And speaking of water, water rights and conservation remain a big issue in our community. This past session, we worked on preserving some of our oldest water right systems by funding to maintain the infrastructure of our local acequias. HB299, would also assist in providing funding to our “small mutual domestics” that help ensure that our small communities have a reliable clean water source. However, due to some technicalities on which entities are considered “small mutual domestic water systems,” we pulled the bill for this session pending resubmission in 2015.
As always, we’re proud to represent the very large part of our community that cares deeply about animal welfare. To help protect our animal companions, we sponsored HB20, which allocates $250,000 for statewide spay/neuter programs. There are places here in our state where the pet euthanasia rate is over 80% — we can and should do much better in preventing the tragedy of pet overpopulation and stopping the cruelty of euthanizing healthy, adoptable pets just because there are no homes for them. Unfortunately, HB20 was hung up in House Appropriations, but the good news is that the team at Animal Protection Voters with the help of Sen. Richard Martinez, was able to put $100,000 in the budget for spay/neuter programs. We’re still hard at work figuring out more ways to protect the animals that are an important part of our community. Thank you to Animal Protection Voters for their hard work on this one.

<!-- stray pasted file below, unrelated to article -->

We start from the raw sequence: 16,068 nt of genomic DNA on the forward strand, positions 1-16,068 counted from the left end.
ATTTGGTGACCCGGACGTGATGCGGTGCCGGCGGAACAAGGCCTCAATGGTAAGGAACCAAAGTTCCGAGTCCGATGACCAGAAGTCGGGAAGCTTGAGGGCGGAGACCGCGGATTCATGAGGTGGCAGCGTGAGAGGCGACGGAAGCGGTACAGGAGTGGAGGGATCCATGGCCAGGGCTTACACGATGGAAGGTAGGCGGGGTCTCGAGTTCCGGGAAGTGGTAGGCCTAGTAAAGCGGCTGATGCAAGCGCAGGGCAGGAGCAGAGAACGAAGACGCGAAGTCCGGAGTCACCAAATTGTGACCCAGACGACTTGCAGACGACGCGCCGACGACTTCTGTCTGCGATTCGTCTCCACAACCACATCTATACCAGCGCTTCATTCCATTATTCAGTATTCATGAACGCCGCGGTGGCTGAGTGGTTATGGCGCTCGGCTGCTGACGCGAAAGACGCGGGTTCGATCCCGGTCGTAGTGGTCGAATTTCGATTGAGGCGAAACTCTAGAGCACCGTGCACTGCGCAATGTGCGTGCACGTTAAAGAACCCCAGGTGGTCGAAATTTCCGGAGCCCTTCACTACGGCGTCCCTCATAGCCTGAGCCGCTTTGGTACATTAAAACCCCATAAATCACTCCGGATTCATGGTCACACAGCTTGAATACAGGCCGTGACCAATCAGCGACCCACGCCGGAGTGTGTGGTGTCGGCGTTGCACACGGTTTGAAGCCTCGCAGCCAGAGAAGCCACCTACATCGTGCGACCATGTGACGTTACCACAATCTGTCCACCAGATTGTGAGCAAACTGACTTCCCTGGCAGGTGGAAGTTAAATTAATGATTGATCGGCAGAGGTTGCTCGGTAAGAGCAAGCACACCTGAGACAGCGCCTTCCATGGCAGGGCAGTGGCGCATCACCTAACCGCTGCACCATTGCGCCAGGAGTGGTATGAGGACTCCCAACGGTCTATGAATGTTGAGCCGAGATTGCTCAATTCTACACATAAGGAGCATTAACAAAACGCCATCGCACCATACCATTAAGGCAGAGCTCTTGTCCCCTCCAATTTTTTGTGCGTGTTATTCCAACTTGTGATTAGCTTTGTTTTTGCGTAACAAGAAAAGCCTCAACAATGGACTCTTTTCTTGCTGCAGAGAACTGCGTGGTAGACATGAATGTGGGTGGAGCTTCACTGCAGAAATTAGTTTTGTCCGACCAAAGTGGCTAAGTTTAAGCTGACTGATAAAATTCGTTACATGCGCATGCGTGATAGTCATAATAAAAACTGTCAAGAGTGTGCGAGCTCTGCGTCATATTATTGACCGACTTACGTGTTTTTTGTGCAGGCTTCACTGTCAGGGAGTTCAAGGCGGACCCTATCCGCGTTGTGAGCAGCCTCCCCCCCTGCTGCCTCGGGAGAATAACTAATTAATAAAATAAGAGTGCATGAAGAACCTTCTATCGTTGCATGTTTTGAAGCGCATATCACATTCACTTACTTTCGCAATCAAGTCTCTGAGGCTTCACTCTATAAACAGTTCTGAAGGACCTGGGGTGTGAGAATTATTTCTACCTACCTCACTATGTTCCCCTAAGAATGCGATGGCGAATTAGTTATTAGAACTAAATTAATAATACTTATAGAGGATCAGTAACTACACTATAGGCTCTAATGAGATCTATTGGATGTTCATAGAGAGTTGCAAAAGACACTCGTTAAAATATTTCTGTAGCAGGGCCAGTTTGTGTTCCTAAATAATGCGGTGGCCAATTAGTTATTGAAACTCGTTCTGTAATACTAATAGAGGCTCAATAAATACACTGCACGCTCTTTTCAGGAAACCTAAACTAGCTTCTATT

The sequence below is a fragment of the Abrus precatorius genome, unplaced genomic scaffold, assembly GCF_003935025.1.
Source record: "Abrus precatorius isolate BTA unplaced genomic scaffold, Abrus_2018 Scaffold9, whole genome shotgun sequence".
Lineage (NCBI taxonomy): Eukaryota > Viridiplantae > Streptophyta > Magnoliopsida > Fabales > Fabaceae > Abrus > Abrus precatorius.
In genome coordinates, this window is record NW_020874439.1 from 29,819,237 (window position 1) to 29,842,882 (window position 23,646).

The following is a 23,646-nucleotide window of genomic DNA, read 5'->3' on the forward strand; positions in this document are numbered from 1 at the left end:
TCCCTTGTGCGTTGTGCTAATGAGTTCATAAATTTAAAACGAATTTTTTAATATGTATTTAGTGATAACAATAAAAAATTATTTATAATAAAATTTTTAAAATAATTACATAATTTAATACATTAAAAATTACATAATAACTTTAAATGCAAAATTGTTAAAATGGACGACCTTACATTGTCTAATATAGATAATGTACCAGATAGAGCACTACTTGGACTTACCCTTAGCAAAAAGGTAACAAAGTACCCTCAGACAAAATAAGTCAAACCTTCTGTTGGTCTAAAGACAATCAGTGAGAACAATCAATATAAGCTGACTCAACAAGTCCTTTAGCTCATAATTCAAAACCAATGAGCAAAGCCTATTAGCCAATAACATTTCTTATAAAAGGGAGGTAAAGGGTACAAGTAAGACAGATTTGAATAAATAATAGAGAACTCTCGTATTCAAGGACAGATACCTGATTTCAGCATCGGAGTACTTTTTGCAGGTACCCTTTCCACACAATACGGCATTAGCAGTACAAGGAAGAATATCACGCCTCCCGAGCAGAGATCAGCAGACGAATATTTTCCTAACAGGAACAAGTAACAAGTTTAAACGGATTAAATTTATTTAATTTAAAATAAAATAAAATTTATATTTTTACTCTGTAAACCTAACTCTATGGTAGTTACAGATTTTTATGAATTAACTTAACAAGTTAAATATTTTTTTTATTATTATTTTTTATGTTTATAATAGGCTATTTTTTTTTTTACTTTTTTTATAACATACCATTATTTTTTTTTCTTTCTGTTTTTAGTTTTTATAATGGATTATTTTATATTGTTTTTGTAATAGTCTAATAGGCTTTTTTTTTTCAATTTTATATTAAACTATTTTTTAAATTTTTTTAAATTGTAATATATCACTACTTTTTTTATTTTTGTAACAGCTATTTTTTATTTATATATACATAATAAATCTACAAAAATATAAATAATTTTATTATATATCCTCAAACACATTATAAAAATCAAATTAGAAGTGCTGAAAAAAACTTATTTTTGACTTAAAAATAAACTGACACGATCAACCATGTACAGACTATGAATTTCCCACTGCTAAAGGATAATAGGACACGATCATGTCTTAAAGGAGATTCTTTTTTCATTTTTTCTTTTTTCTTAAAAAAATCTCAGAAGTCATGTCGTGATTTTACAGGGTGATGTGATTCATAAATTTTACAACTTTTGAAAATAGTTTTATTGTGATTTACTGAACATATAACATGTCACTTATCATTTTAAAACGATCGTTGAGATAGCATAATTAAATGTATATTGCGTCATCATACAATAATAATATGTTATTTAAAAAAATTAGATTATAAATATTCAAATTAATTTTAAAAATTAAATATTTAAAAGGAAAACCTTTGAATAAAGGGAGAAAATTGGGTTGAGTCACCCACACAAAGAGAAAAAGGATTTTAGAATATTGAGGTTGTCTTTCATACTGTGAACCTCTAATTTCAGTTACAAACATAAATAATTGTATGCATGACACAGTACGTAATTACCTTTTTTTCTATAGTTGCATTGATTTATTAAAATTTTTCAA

We also sponsored several bills designed to strengthen our communities. HM17 and HB356 seek to address the issue of electrical right-of-way fees that are excessive and mandate that these fees be set at fair, just, and reasonable – a measure designed to keep everyone’s energy rates fair and equitable. HM17 was approved by the House and now goes to the PRC for study. And due to a heroic, bipartisan effort on the part of so many of you, HB356 made it through all of its committees — further than anyone expected it to. And given how important this issue is to so many in our community, we’re not going to give up on this one.